Making and Breaking
- Health, Happiness and Security: The Creation of the National Health Service by Frank Honigsbaum
Routledge, 286 pp, £35.00, August 1989, ISBN 0 415 01739 4
- CounterBlasts No 5: Into the Dangerous World by Marina Warner
Chatto, 58 pp, £2.99, September 1989, ISBN 0 7011 3548 4
Nobody could call Frank Honigsbaum’s book ‘user friendly’. Some reasons for its indigestibility are inherent in the topic: the moves, some effective, most frustrated, by civil servants and politicians, towards the creation of the British National Health Service. But there are also self-inflicted handicaps to ready comprehensibility: the author has done his best to impede communication. His structure means that he tracks through the period 1936-48 several times and with the year not always discernible, for he takes the plans of civil servants for general practice as one story, for hospital services as another, and then looks at the discussions of the financial issues. Much of the writing is in the form of initials, and the table of these given is not comprehensive. A further shorthand leads to the suppression of many of the small words that ease communication, the ‘the’s’, ‘that’s’ and ‘to’s’, so that at times the prose reads like headlines. Some sentences have got away with hanging participles, mistakes in number or misuse of subjunctive tenses. This is hard going.
The full text of this book review is only available to subscribers of the London Review of Books.
Vol. 12 No. 2 · 25 January 1990
Any account of the creation of the Health Service would be a complex tale and no one – not even Rosalind Mitchison (LRB, 21 December 1989) – can make a fully-documented history as easy to digest as a pamphlet on the plight of poor children. A few printing errors do not impede understanding or justify the ridicule that pours from her mean-spirited pen. Sir Douglas Black, an eminent member of the medical profession, found much to praise in my book, citing its lively writing style as well as its historical thoroughness (British Medical Journal, 18 November). Peter Hennessy, Britain’s foremost authority on the Civil Service, found it ‘packed with new stuff’ – Mitchison fails in her duty as a reviewer to indicate what this consists of.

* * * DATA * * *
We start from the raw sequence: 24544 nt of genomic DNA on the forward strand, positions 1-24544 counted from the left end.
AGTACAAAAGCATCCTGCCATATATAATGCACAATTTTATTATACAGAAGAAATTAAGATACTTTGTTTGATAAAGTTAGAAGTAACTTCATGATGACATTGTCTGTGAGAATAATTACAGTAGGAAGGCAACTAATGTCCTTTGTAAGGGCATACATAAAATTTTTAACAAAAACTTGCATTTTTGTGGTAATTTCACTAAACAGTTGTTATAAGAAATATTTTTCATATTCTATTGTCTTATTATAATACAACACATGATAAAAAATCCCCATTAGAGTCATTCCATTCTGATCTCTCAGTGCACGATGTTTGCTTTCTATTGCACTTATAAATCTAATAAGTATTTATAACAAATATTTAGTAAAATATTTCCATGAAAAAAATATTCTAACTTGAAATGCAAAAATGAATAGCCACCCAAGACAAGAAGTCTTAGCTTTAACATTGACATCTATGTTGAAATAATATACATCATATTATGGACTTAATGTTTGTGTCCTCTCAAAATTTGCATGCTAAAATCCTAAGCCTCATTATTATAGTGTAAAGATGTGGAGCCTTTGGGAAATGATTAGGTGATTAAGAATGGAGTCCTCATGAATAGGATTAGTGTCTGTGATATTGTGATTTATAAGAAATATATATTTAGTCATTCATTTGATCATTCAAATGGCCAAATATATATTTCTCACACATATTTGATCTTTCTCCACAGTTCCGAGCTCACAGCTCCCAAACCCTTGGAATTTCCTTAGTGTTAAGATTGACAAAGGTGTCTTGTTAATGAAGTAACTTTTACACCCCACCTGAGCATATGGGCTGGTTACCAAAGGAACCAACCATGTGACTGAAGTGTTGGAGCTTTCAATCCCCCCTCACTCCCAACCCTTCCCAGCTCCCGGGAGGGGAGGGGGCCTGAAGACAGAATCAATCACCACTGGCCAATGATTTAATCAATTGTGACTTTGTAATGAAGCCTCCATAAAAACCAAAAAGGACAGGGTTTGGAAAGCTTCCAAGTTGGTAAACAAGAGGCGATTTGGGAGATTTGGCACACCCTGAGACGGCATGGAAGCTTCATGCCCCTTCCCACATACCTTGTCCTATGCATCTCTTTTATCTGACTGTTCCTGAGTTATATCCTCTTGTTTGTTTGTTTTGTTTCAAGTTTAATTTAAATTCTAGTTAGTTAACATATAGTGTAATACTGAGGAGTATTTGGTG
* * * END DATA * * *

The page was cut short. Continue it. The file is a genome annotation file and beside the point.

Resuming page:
Let me cite the more salient points: 1. The book shows vividly how civil servants can dominate policy-making within a government department. Not until Bevan became Minister did their influence wane. It was Sir John Maude, the Permanent Secretary, who conceived the initial plan for a salaried service under municipal control, and he even showed it to the Secretary of the British Medical Association before he cleared it with his own minister. 2. The study describes for the first time how the consultant service developed, revealing the tortuous tactics Lord Moran pursued in an attempt to remove GP-specialists from the hospital world. Not until Bevan nationalised the hospital service did he have any hope of success and that explains why Moran supported the Minister so strongly. 3. Bevan’s bête noire – Dr Charles Hill, the BMA’s fiery Secretary – was surprisingly less hostile in private than in public. In May 1946, he told Bevan’s Permanent Secretary what it would take to force GPs into the service, isolating abolition of the sale of practices as the last ‘big outstanding point’ and making GPs ‘swallow it’. That is precisely what happened two years later. Hill deserves to go down in history not as an opponent but as an unsung hero of the Welfare State. 4. Uncertainty still surrounds the origin of Bevan’s decision to nationalise the hospital service, but we now know that it was opposed by two of the leading civil servants in the Ministry of Health-Sir Arthur Rucker, Deputy Secretary, who was anxious to preserve the voluntary hospitals, and Maude, Permanent Secretary until Bevan took over, who aided Herbert Morrison in his efforts to retain local-authority control of municipal hospitals. 5. New light is thrown on the reasons why Britain abandoned the insurance principle in 1948 and created a comprehensive service based on taxation. Beveridge, who initiated the movement, was influenced by pressure from the Trade Unions who, like the doctors, wanted to abolish the approved societies that administered cash benefits under the National Health Insurance system.
Of course, I know what the ‘dole’ was, but Mitchison fails to understand that many of the unemployed did not see it as an alternative because of the means test and other conditions involved.
Rosalind Mitchison writes: There seems to be a gulf between the concepts of an author’s obligation to his or her readers as held by Frank Honigsbaum and myself. But, as his letter shows, he can write clearly when he is annoyed, so there is always hope of bridging the gulf.